Identification of a Novel HtrA1-susceptible Cleavage Site in Human Aggrecan: EVIDENCE FOR THE INVOLVEMENT OF HtrA1 IN AGGRECAN PROTEOLYSIS IN VIVO.
A. Chamberland, E. Wang, A. R. Jones, L. A. Collins-Racie, E. R. LaVallie, Y. Huang, L. Liu, E. A. Morris, C. R. Flannery, and Z. Yang (2009)
J. Biol. Chem. 284, 27352-27359
   Abstract »    Full Text »    PDF »
Enhanced HtrA2/Omi Expression in Oxidative Injury to Retinal Pigment Epithelial Cells and Murine Models of Neurodegeneration.
X. Ding, M. Patel, D. Shen, A. A. Herzlich, X. Cao, R. Villasmil, K. Klupsch, J. Tuo, J. Downward, and C.-C. Chan (2009)
Invest. Ophthalmol. Vis. Sci. 50, 4957-4966
   Abstract »    Full Text »    PDF »
Regulation of tumor necrosis factor receptor-1 and the IKK-NF-{kappa}B pathway by LDL receptor-related protein explains the antiinflammatory activity of this receptor.
A. Gaultier, S. Arandjelovic, S. Niessen, C. D. Overton, M. F. Linton, S. Fazio, W. M. Campana, B. F. Cravatt III, and S. L. Gonias (2008)
Blood 111, 5316-5325
   Abstract »    Full Text »    PDF »
HtrA1 Inhibits Mineral Deposition by Osteoblasts: REQUIREMENT FOR THE PROTEASE AND PDZ DOMAINS.
K. D. Hadfield, C. F. Rock, C. A. Inkson, S. L. Dallas, L. Sudre, G. A. Wallis, R. P. Boot-Handford, and A. E. Canfield (2008)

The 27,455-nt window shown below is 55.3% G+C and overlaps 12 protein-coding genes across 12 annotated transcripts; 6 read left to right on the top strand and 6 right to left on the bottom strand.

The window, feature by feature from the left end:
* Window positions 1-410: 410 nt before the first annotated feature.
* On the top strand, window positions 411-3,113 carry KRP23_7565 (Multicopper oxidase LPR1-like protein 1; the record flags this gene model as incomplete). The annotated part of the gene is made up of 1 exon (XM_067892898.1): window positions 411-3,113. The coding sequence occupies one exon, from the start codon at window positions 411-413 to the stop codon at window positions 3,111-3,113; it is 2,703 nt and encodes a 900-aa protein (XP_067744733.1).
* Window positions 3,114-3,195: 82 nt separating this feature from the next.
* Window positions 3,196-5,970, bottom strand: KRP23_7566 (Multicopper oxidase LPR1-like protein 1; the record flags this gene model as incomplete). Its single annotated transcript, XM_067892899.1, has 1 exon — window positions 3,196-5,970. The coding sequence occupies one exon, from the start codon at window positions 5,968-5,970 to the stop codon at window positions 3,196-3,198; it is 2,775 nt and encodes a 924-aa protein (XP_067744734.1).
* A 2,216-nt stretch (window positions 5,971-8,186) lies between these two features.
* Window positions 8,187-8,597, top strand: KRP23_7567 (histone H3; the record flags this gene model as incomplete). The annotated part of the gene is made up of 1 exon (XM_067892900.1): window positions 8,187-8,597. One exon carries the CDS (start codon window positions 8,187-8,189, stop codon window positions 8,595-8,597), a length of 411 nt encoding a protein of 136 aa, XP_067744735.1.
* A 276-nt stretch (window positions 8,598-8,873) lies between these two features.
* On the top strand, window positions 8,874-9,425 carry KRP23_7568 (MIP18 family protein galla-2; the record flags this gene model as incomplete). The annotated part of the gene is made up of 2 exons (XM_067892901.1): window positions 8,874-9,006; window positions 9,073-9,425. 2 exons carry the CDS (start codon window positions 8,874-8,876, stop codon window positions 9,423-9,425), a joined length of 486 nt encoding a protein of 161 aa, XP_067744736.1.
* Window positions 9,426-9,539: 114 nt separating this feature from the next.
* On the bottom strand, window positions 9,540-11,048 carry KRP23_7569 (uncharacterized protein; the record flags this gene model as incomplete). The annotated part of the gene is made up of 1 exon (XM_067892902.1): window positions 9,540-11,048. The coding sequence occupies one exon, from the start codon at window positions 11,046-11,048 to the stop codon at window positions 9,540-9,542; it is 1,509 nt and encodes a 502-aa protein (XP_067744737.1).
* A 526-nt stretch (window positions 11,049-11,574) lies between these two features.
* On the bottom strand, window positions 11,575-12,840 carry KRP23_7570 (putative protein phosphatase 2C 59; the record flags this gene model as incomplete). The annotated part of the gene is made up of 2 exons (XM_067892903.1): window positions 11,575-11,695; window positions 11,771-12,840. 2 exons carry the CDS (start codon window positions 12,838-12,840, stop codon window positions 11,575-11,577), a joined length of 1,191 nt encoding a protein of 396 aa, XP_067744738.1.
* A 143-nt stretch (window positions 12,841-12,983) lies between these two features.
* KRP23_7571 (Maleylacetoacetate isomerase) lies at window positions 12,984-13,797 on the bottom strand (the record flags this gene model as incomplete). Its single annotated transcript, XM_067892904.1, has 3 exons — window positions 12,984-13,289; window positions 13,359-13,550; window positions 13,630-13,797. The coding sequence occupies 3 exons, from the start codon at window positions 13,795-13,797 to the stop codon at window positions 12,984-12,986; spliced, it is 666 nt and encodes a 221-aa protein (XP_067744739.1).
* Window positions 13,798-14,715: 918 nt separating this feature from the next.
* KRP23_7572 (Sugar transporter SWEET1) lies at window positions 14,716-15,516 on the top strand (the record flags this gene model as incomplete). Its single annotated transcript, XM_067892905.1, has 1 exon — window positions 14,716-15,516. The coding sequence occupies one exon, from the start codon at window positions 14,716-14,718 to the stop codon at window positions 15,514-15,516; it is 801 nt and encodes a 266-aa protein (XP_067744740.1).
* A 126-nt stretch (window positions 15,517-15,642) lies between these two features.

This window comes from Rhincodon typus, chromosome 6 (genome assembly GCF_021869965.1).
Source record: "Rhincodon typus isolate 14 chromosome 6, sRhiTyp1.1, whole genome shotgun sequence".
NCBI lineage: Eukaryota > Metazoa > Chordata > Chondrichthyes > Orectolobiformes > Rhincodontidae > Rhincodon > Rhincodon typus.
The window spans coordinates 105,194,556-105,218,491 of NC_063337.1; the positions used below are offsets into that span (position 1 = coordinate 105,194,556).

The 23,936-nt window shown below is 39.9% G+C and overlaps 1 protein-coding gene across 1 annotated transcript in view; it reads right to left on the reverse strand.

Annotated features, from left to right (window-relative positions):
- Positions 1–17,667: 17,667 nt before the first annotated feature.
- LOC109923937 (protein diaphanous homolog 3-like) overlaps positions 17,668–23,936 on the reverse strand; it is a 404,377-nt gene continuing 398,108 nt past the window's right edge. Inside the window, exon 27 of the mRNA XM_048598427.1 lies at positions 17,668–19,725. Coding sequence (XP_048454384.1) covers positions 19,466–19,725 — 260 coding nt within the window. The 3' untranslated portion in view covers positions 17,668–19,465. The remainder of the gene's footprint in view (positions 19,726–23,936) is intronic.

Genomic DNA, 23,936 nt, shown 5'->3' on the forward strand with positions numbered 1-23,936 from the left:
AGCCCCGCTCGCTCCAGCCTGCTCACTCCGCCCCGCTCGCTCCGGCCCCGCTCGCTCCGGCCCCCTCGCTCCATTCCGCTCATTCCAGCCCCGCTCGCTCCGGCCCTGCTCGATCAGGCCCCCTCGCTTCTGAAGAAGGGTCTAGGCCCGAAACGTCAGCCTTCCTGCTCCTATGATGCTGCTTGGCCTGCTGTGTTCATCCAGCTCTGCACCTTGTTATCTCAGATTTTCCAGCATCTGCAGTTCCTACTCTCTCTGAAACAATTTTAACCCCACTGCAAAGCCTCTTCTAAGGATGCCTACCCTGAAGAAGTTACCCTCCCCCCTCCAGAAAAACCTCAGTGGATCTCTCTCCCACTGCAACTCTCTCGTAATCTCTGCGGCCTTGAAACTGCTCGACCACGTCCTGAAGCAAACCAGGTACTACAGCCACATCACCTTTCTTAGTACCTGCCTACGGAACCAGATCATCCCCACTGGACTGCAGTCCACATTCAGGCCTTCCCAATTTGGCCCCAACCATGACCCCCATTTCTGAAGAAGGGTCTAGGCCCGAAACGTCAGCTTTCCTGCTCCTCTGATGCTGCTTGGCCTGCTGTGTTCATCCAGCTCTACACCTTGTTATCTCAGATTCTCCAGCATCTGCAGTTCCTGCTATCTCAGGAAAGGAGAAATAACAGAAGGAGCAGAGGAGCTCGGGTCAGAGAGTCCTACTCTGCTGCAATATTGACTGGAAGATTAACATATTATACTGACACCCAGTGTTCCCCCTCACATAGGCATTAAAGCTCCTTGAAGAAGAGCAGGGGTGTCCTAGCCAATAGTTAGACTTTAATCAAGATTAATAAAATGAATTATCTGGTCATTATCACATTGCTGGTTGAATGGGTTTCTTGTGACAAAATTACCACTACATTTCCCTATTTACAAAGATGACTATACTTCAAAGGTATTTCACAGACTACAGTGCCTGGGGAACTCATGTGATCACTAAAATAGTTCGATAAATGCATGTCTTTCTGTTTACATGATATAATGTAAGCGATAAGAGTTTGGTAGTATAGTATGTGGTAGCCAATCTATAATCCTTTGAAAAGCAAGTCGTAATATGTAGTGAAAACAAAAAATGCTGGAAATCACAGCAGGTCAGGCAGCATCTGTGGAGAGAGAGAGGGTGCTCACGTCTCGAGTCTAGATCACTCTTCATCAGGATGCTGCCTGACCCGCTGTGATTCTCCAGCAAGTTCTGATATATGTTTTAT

J. Biol. Chem. 283, 5928-5938
   Abstract »    Full Text »    PDF »
Dynamic changes in messenger RNA profiles of bovine endometrium during the oestrous cycle.
K. Mitko, S. E Ulbrich, H. Wenigerkind, F. Sinowatz, H. Blum, E. Wolf, and S. Bauersachs (2008)
Reproduction 135, 225-240
   Abstract »    Full Text »    PDF »
Splicing Factor 3b Subunit 4 Binds BMPR-IA and Inhibits Osteochondral Cell Differentiation.
H. Watanabe, M. Shionyu, T. Kimura, K. Kimata, and H. Watanabe (2007)
J. Biol. Chem. 282, 20728-20738
   Abstract »    Full Text »    PDF »
A Variant of the HTRA1 Gene Increases Susceptibility to Age-Related Macular Degeneration.
Z. Yang, N. J. Camp, H. Sun, Z. Tong, D. Gibbs, D. J. Cameron, H. Chen, Y. Zhao, E. Pearson, X. Li, et al. (2006)
Science 314, 992-993
   Abstract »    Full Text »    PDF »
Negative and Positive Regulation of Gene Expression by Mouse Histone Deacetylase 1.
G. Zupkovitz, J. Tischler, M. Posch, I. Sadzak, K. Ramsauer, G. Egger, R. Grausenburger, N. Schweifer, S. Chiocca, T. Decker, et al. (2006)
Mol. Cell. Biol. 26, 7913-7928
   Abstract »    Full Text »    PDF »
Stable stem cell commitment to the adipocyte lineage by inhibition of DNA methylation: Role of the BMP-4 gene.
R. R. Bowers, J. W. Kim, T. C. Otto, and M. D. Lane (2006)
PNAS 103, 13022-13027
   Abstract »    Full Text »    PDF »
Serine Peptidase HTRA3 Is Closely Associated with Human Placental Development and Is Elevated in Pregnancy Serum.
G. Nie, Y. Li, K. Hale, H. Okada, U. Manuelpillai, E. M. Wallace, and L. A. Salamonsen (2006)
Biol Reprod 74, 366-374
   Abstract »    Full Text »    PDF »
Pattern of Expression of HtrA1 During Mouse Development.
A. De Luca, M. De Falco, L. De Luca, R. Penta, V. Shridhar, F. Baldi, M. Campioni, M. G. Paggi, and A. Baldi (2004)
Journal of Histochemistry & Cytochemistry 52, 1609-1617
   Abstract »    Full Text »    PDF »

To Advertise     Find Products


Science Signaling. ISSN 1937-9145 (online), 1945-0877 (print). Pre-2008: Science's STKE. ISSN 1525-8882